# Abrazolica

Efficiently Heating a House II

Out of all the conventional ways to heat a house using a heat pump is by far the best. The reason is that it takes less energy to move a quantity of heat than it does to generate that heat in the first place. A heat pump can take heat from the cold outside air, yes there is still heat in that air, and move or pump it into the warmer house. Heating a house with a heat pump is like having an inside out refrigerator where you're heating the inside and cooling the outside.

The basic thermodynamic operation of a heat pump is shown in the following figure. We have two heat reservoirs, the outside of the house at temperature $T_0$ and the inside at temperature $T_1\gt T_0$. With an input of energy $W$ (this is the part you have to pay for) the pump removes a quantity of heat $Q_0$ from the outside air and deposits a quantity of heat $Q_1=Q_0+W$ into the inside air. The efficiency of this process for a given heat pump is called its coefficient of performance $\mathbf{COP}$. It is defined as follows

$\mathbf{COP}=\frac{Q_1}{W}$

In other words, it's the ratio of what you get to what you pay for. If $\mathbf{COP}=2$ for example, then one unit of input energy will provide two units of heat energy to the inside of the house.

There is no single value for $\mathbf{COP}$ since it is generally a function of the temperatures $T_0$ and $T_1$. Ideally there should be a plot of $\mathbf{COP}$ for different values of $T_0$ and $T_1$ but we have not seen a single heat pump manufacturer that does this. Instead they use (for the case of heating performance) something called a heating seasonal performance factor $\mathbf{HSPF}$. I should mention here that there are different types of heat pumps. Some use the air as a heat source while others use ground or water as a heat source. The HSPF mainly applies to air source heat pumps.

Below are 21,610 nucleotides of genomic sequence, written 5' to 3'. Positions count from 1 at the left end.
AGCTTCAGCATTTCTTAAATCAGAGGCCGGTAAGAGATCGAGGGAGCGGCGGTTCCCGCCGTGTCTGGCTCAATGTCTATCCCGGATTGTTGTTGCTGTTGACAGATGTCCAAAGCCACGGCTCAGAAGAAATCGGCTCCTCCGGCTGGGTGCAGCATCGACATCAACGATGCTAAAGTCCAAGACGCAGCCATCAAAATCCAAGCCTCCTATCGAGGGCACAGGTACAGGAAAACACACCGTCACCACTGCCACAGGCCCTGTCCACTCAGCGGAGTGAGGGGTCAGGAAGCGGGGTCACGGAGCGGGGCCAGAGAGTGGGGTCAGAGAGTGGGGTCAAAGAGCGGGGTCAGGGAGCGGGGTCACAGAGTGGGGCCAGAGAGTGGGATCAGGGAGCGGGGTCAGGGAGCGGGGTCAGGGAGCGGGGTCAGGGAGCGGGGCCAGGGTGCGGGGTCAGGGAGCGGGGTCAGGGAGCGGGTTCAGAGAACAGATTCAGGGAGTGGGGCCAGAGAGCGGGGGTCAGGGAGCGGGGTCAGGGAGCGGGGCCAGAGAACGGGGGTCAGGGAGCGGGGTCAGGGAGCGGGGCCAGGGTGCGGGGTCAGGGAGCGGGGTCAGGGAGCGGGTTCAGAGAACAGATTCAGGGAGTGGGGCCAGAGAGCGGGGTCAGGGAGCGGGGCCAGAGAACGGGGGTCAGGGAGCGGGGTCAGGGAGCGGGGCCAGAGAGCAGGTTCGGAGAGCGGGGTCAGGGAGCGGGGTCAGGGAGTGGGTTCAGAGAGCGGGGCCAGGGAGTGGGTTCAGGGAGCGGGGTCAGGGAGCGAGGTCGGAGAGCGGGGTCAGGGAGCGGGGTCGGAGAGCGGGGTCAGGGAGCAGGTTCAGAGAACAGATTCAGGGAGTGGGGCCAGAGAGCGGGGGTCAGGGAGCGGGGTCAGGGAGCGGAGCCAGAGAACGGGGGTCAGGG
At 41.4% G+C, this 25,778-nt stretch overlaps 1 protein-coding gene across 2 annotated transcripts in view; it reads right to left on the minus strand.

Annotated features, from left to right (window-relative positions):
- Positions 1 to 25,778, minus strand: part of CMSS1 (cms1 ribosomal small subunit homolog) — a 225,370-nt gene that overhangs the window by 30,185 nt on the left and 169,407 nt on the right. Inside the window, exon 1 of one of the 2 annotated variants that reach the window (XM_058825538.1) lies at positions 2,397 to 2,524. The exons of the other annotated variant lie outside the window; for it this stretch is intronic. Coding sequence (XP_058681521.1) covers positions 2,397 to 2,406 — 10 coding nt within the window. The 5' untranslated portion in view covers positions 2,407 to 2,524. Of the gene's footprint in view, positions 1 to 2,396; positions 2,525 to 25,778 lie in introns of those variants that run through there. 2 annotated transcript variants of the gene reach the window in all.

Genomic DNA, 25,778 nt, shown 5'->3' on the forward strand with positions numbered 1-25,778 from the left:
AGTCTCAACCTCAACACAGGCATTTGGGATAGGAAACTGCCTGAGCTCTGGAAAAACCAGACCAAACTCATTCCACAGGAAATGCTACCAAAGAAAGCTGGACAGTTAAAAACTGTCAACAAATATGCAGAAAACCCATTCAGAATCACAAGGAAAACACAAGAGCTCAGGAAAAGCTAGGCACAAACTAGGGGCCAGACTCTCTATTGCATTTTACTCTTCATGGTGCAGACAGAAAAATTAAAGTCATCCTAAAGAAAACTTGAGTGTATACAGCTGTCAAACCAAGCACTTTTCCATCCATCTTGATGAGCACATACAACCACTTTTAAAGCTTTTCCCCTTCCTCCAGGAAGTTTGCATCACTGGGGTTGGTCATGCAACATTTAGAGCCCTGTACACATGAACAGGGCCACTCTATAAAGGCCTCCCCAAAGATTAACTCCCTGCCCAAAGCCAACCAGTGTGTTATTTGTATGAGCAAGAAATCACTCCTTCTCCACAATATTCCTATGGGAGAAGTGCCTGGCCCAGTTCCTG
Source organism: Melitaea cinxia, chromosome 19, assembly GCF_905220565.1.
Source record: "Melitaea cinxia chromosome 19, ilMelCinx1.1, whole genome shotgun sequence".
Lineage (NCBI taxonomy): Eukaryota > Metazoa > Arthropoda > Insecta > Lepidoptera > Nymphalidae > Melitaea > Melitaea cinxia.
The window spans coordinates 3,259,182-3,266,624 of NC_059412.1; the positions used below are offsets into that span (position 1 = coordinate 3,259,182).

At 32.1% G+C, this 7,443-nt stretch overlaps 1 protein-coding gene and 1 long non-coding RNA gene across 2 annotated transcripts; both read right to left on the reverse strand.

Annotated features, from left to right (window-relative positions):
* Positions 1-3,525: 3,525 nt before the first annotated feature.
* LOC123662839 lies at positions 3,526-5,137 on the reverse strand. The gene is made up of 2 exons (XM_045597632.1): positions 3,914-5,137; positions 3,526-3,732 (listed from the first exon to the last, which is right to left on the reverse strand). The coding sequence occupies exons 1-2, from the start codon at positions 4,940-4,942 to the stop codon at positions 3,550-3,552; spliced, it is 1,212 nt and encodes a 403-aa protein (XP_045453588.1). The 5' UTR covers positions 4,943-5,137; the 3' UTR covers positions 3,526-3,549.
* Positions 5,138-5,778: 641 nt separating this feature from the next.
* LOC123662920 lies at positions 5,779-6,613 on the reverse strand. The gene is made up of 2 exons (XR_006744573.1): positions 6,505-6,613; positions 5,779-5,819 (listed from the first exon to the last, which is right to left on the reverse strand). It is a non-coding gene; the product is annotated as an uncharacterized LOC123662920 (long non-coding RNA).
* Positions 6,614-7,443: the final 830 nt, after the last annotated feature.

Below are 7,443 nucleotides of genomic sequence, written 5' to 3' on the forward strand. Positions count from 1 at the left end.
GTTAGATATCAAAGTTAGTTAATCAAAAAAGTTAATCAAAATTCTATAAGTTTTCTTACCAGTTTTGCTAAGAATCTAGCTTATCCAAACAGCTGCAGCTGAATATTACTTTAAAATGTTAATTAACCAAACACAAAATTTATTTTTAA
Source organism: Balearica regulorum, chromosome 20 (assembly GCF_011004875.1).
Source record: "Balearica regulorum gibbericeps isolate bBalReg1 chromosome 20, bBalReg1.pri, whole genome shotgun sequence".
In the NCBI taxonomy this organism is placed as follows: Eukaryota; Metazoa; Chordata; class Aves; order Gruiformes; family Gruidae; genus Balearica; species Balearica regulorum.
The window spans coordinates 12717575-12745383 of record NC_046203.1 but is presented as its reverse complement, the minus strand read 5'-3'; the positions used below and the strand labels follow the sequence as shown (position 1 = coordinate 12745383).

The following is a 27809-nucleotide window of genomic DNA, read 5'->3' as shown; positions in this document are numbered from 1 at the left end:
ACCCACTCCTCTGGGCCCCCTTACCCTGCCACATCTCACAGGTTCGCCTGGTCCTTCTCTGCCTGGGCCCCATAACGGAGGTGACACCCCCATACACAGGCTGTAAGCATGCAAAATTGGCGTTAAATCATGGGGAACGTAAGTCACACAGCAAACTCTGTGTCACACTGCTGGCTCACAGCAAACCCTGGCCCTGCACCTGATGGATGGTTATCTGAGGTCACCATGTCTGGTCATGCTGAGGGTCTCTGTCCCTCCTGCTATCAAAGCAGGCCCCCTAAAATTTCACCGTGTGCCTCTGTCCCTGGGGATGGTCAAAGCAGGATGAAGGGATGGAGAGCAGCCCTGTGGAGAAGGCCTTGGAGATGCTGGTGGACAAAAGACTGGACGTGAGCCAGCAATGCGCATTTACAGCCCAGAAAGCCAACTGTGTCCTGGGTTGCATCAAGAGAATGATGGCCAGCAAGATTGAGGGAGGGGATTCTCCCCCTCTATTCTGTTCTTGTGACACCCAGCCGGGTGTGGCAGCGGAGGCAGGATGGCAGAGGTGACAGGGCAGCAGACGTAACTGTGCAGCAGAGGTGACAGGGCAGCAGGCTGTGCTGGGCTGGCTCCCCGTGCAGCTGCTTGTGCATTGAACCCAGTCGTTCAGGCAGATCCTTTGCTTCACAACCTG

$\mathbf{HSPF}$ is expressed as the heat output over an entire heating season measured in BTUs (British thermal units) divided by the total electricity used measured in watt-hours. This gives it the somewhat bizarre units of BTU/watt-hour. You can convert $\mathbf{HSPF}$ to the average $\mathbf{COP}$ over a heating season, which is unitless, by multiplying $\mathbf{HSPF}$ by $0.2931$, the number of watt-hours in a BTU.

High efficiency heat pumps have an $\mathbf{HSPF}$ of at least 8 or an average $\mathbf{COP}$ of $8\cdot 0.2931=2.3448$. By contrast, an electrical resistance heater, which can do no more than turn all of its input energy into heat, would have $\mathbf{COP}=1$ or $\mathbf{HSPF}=1/0.2931=3.4118$.

It is interesting to compare a real heat pump with an ideal heat pump which produces no entropy so that

$\frac{Q_1}{T_1}=\frac{Q_2}{T_2}$

with the temperatures measured in Kelvin. The $\mathbf{COP}$ can then be expressed in terms of the temperatures as

$\mathbf{COP}=\frac{T_1}{T_1-T_0}$

No heat pump operating between the temperatures $T_1\gt T_0$ can have a greater $\mathbf{COP}$ than this. As an example, if the outside temperature is 0°C and the inside temperature is 20°C then $T_0=273.15 K$, $T_0=293.15 K$ and the maximum $\mathbf{COP}$ that any heat pump can have is 14.6575.

Currently, in the United States, the minimum HSPF set by the government is 8.2, but will rise to 8.8 in 2023. You will pay more for higher HSPF. For example, a Senville 12,000 BTU mini split heat pump with HSPF of 8.5 costs 799.99 USD, while a Fujitsu 12,000 BTU mini split heat pump with HSPF of 12.5 costs 1539.00 USD. For this price difference of 739.01 USD the $\mathbf{COP}$ rises from 2.49 to 3.66.

Of course, reliability is another factor to consider when buying a heat pump. Consumer Reports has a reliability rating for numerous brands.

A blog post we found worthwhile reading on the topic of installing a heat pump yourself is "Our DIY Heat Pump Install – Free Heating and Cooling for Life?".

This post as a pdf

© 2010-2021 Stefan Hollos and Richard Hollos